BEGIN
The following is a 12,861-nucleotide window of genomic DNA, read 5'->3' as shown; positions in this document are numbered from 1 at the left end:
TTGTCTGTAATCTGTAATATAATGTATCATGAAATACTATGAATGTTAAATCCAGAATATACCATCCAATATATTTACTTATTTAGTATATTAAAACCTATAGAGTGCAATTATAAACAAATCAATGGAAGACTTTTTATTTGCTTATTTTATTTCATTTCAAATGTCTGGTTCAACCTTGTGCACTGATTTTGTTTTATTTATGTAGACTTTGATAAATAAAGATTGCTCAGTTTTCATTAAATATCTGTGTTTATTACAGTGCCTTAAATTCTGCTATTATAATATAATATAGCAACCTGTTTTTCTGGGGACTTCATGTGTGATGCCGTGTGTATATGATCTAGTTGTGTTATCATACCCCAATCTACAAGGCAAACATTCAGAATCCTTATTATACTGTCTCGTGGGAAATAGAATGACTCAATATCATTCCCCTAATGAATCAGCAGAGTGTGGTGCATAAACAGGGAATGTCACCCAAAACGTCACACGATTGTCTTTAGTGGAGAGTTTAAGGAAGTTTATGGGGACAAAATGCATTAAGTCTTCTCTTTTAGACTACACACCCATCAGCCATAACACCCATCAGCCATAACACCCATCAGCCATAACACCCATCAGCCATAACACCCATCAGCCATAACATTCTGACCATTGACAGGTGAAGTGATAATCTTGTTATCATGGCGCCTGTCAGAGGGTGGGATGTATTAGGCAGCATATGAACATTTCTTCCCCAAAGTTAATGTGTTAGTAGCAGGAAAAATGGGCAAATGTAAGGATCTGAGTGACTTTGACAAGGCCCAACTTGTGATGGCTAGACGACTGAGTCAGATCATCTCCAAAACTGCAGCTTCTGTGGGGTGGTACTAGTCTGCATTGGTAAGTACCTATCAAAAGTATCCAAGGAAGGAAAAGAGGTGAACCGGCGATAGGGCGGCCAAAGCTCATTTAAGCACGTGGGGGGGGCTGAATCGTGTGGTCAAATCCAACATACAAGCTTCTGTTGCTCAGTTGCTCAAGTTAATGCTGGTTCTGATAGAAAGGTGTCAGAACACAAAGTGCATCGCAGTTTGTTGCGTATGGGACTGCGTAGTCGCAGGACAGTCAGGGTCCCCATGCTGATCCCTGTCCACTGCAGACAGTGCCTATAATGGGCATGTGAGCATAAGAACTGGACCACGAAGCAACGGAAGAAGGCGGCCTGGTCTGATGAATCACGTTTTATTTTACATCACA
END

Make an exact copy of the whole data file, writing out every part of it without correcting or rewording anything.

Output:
The following is a 12,861-nucleotide window of genomic DNA, read 5'->3' as shown; positions in this document are numbered from 1 at the left end:
TTGTCTGTAATCTGTAATATAATGTATCATGAAATACTATGAATGTTAAATCCAGAATATACCATCCAATATATTTACTTATTTAGTATATTAAAACCTATAGAGTGCAATTATAAACAAATCAATGGAAGACTTTTTATTTGCTTATTTTATTTCATTTCAAATGTCTGGTTCAACCTTGTGCACTGATTTTGTTTTATTTATGTAGACTTTGATAAATAAAGATTGCTCAGTTTTCATTAAATATCTGTGTTTATTACAGTGCCTTAAATTCTGCTATTATAATATAATATAGCAACCTGTTTTTCTGGGGACTTCATGTGTGATGCCGTGTGTATATGATCTAGTTGTGTTATCATACCCCAATCTACAAGGCAAACATTCAGAATCCTTATTATACTGTCTCGTGGGAAATAGAATGACTCAATATCATTCCCCTAATGAATCAGCAGAGTGTGGTGCATAAACAGGGAATGTCACCCAAAACGTCACACGATTGTCTTTAGTGGAGAGTTTAAGGAAGTTTATGGGGACAAAATGCATTAAGTCTTCTCTTTTAGACTACACACCCATCAGCCATAACACCCATCAGCCATAACACCCATCAGCCATAACACCCATCAGCCATAACACCCATCAGCCATAACATTCTGACCATTGACAGGTGAAGTGATAATCTTGTTATCATGGCGCCTGTCAGAGGGTGGGATGTATTAGGCAGCATATGAACATTTCTTCCCCAAAGTTAATGTGTTAGTAGCAGGAAAAATGGGCAAATGTAAGGATCTGAGTGACTTTGACAAGGCCCAACTTGTGATGGCTAGACGACTGAGTCAGATCATCTCCAAAACTGCAGCTTCTGTGGGGTGGTACTAGTCTGCATTGGTAAGTACCTATCAAAAGTATCCAAGGAAGGAAAAGAGGTGAACCGGCGATAGGGCGGCCAAAGCTCATTTAAGCACGTGGGGGGGGCTGAATCGTGTGGTCAAATCCAACATACAAGCTTCTGTTGCTCAGTTGCTCAAGTTAATGCTGGTTCTGATAGAAAGGTGTCAGAACACAAAGTGCATCGCAGTTTGTTGCGTATGGGACTGCGTAGTCGCAGGACAGTCAGGGTCCCCATGCTGATCCCTGTCCACTGCAGACAGTGCCTATAATGGGCATGTGAGCATAAGAACTGGACCACGAAGCAACGGAAGAAGGCGGCCTGGTCTGATGAATCACGTTTTATTTTACATCACA